Showing posts with label Vikramaditya. Show all posts
Showing posts with label Vikramaditya. Show all posts

Hinduism - Who Was Vikramaditya?

 

 

(“Sun of Prowess”) Title taken by King Chandra Gupta II(r.376–415) as a symbol of his royal mastery.

This monarch is traditionally identified as the Vikramaditya who established the Vikram era, but because the Vikram era was established a little less than sixty years before the common era, this claim is clearly untenable.


~Kiran Atma


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Hinduism - What Is The Vikram Era Dating System?

 




One of the most common dating systems, particularly in northern India.


It is generally believed that the Vikram era takes its name from King Vikramaditya of Ujjain, who is supposed to have ruled over much of India.

The Vikram era date is fifty-six or fifty-seven years later than that of the com mon era; the discrepancy stems from the differing first days of the year in the two systems.


In the common era the year begins on January 1, but in the Vikram era the year begins with the sun’s transition into Aries, considered in India as occurring on April 14.



Hence, to convert a Vikram era date to a common era date, one subtracts fifty-six years for dates between January 1 and April 14, and fifty-seven years for dates between April 15 and December 31.


~Kiran Atma


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Hinduism - Where Is Mahakaleshvar In India?

 

 

In the holy city of Ujjain, Madhya Pradesh, there is a temple and a sacred spot (tirtha).

The temple is called after the temple's principal deity, the god Shiva as the "Lord of Death." 

At Mahakaleshvar, Shiva is represented with a linga, a pillar-shaped figure.

The Mahakaleshvar linga is one of the twelve jyotirlingas, or Shiva's special places on the planet.

The linga is located in a subterranean area that can only be accessed by passing via a lengthy, dark path.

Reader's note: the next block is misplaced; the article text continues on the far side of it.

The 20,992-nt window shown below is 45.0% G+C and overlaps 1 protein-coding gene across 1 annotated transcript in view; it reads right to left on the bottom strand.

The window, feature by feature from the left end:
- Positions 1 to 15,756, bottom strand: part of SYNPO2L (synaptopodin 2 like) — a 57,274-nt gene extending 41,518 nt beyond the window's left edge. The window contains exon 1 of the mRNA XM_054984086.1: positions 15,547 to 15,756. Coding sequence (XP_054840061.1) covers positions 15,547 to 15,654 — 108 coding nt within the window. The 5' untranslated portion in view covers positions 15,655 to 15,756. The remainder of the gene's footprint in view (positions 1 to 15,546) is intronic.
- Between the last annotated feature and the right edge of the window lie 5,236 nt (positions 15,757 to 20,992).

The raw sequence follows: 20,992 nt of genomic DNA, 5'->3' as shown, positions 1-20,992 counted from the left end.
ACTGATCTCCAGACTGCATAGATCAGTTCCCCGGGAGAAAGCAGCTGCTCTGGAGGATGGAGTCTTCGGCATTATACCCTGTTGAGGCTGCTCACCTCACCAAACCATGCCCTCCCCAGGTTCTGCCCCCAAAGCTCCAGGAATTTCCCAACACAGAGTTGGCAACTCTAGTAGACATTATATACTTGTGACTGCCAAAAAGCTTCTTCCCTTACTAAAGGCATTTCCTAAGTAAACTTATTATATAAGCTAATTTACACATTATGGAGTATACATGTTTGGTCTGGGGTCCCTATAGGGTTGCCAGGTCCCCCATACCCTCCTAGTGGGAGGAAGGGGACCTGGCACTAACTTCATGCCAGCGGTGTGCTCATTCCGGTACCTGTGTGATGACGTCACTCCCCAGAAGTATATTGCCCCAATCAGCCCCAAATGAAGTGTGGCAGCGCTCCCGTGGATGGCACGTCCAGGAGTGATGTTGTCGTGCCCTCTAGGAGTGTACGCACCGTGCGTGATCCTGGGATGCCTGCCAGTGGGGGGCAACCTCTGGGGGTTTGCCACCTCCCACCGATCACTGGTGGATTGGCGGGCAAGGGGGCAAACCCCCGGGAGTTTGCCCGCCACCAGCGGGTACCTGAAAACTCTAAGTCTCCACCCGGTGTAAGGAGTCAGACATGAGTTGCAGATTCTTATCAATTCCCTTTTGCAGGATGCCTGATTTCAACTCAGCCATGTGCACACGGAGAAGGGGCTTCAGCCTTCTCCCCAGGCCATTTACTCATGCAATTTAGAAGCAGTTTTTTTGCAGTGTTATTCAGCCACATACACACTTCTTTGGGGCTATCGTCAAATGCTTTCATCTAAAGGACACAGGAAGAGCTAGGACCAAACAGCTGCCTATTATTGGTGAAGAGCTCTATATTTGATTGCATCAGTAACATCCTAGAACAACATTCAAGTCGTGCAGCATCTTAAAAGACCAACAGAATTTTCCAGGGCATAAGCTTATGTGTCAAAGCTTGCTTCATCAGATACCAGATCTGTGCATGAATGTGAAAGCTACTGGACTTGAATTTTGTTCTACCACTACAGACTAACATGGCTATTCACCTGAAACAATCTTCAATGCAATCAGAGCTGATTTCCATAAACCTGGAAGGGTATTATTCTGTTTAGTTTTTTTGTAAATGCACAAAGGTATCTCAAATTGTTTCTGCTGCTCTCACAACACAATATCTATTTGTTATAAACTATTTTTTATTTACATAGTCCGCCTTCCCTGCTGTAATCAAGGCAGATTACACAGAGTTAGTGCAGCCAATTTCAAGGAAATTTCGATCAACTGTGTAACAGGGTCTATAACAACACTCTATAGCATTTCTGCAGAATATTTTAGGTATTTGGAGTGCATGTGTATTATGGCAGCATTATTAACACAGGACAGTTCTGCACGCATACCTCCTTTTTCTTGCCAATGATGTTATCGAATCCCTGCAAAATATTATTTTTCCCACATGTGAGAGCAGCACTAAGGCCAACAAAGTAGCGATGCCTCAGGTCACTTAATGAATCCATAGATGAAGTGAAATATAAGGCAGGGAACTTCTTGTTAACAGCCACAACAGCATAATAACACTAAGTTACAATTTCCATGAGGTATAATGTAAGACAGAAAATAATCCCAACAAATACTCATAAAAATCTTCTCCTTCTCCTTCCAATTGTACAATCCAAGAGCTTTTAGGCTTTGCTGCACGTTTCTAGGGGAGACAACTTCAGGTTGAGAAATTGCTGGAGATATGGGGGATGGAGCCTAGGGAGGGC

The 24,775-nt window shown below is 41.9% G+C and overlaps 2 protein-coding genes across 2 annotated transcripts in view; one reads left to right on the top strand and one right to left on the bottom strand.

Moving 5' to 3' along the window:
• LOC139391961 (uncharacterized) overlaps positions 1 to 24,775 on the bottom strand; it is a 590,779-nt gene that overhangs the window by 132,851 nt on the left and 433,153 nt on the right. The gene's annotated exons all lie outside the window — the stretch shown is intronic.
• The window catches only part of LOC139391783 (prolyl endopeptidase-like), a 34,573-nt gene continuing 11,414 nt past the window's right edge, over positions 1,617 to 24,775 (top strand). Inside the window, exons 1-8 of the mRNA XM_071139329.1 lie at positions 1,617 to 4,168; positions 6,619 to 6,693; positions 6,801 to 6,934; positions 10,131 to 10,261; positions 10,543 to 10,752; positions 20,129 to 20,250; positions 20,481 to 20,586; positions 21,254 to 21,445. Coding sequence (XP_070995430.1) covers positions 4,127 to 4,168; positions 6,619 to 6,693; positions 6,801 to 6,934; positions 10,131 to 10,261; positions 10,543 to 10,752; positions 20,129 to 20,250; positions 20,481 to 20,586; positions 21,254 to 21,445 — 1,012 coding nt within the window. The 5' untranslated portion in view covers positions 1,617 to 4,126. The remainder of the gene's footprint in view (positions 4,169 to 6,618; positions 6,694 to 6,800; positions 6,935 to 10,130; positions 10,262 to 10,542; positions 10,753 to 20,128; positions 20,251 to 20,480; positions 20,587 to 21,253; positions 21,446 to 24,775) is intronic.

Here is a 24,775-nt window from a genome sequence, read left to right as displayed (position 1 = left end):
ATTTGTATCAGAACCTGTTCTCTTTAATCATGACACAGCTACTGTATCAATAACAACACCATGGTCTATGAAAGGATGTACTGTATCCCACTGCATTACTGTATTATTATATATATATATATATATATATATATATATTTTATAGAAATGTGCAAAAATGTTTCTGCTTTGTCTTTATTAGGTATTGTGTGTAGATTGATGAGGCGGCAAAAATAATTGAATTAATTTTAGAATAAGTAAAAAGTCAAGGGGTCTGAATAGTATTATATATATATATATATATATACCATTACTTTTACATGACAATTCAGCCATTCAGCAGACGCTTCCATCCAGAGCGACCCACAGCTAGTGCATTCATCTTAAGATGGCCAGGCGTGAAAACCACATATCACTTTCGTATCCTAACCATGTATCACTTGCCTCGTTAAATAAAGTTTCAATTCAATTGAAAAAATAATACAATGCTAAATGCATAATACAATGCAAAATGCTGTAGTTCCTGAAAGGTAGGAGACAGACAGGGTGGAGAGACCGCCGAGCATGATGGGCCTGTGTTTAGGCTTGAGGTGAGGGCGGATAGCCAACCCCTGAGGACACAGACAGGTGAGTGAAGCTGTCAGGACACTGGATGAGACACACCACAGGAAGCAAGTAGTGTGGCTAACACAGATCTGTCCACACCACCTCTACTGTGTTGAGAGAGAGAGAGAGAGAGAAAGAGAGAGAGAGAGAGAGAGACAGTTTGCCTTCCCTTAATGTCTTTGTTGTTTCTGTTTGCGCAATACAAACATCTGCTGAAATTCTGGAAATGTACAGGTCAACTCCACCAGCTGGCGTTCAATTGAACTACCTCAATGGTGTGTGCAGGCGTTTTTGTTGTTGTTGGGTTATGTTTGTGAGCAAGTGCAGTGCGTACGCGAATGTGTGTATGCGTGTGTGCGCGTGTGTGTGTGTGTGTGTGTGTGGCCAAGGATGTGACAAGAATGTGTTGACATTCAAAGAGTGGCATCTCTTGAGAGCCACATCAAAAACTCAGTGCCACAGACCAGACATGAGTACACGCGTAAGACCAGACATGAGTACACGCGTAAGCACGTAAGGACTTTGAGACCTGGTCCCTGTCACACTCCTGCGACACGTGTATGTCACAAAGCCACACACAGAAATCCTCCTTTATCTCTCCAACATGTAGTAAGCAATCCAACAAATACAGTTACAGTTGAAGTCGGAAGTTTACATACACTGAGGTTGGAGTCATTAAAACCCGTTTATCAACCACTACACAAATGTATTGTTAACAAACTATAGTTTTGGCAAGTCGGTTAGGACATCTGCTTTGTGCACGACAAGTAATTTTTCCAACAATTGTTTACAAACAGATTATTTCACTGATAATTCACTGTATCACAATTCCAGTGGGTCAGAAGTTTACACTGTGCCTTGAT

This sentence might be seen as a metaphor for death's gloom and fear.

Worship at Mahakaleshvar is said to safeguard one from dying too soon or too soon, and to provide spiritual emancipation after death (moksha).

Ujjain has a long and illustrious history as a spiritual, economic, and political center.

It is one of the Seven Sacred Cities (Saptapuri) and is home to a number of significant religious sites.

King Vikramaditya, the founder of the Vikram Era, is supposed to have made Ujjain his capital.

It prospered commercially as a result of the trade routes that ran through it.


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Hinduism - Who Is Kalidasa?


 (fifth century?) He is widely regarded as the greatest Sanskrit writer, known for his knowledge of the language as well as his ability to elicit lyrical feeling (rasa) in his listeners.

There is little definitive information concerning Kalidasa's life; even his birth and death dates have been disputed.

Kalidasa was an ignorant rural kid, according to folklore.

He was portrayed as a suitor for an educated princess who had promised to marry only a man who could beat her in a silent argument—that is, a discussion in which gestures were used instead of words—as a joke.

Through happenstance and mutual misinterpretation, Kalidasa "defeated" the princess and married her.

When the princess discovered Kalidasa's illiteracy, she kicked him out of the home and told him he couldn't come back until he was educated.

In despair, he went to a temple dedicated to the goddess Kali and was ready to make a human sacrifice when Kali arrived and bestowed complete knowledge of Sanskrit onto him.

"Have you achieved competence in [Sanskrit] speech?" his wife is said to have questioned him upon his return.

"Asti kascit vagviseshatah?" says the narrator.

Kalidasa responded slowly, utilizing the three lines from his wife's query as the initial words of his three greatest works: Kumarasambhava, Meghaduta, and Raghuvamsha.

He's also the creator of the Abhijnanashakuntala, Vikramorvashiya, and Malavikagnimitra tragedies.

These writings are said to have earned him the favour of monarch Vikramaditya, whose court Kalidasa is typically connected with.

Kalidasa's extraordinary gift of learning is also said to have caused his death, according to legend.

Kalidasa saw his wife as his guru or religious instructor since she had sparked his interest in study.

He denied any sexual intercourse with her out of respect.

She cursed him to die at the hands of a woman, enraged at his rejection.

A king created a line of poem many years later and gave a great reward to the person who could write the finest finish.

While enjoying the company of a prostitute, Kalidasa learned about the competition and simply produced the ideal finish.

The courtesan stabbed and murdered Kalidasa in her desire for the reward.

Despite the fact that her crime was uncovered and she was punished, this narrative exemplifies Hindu belief in fate's inexorable force, especially when it is fueled by a curse.

 


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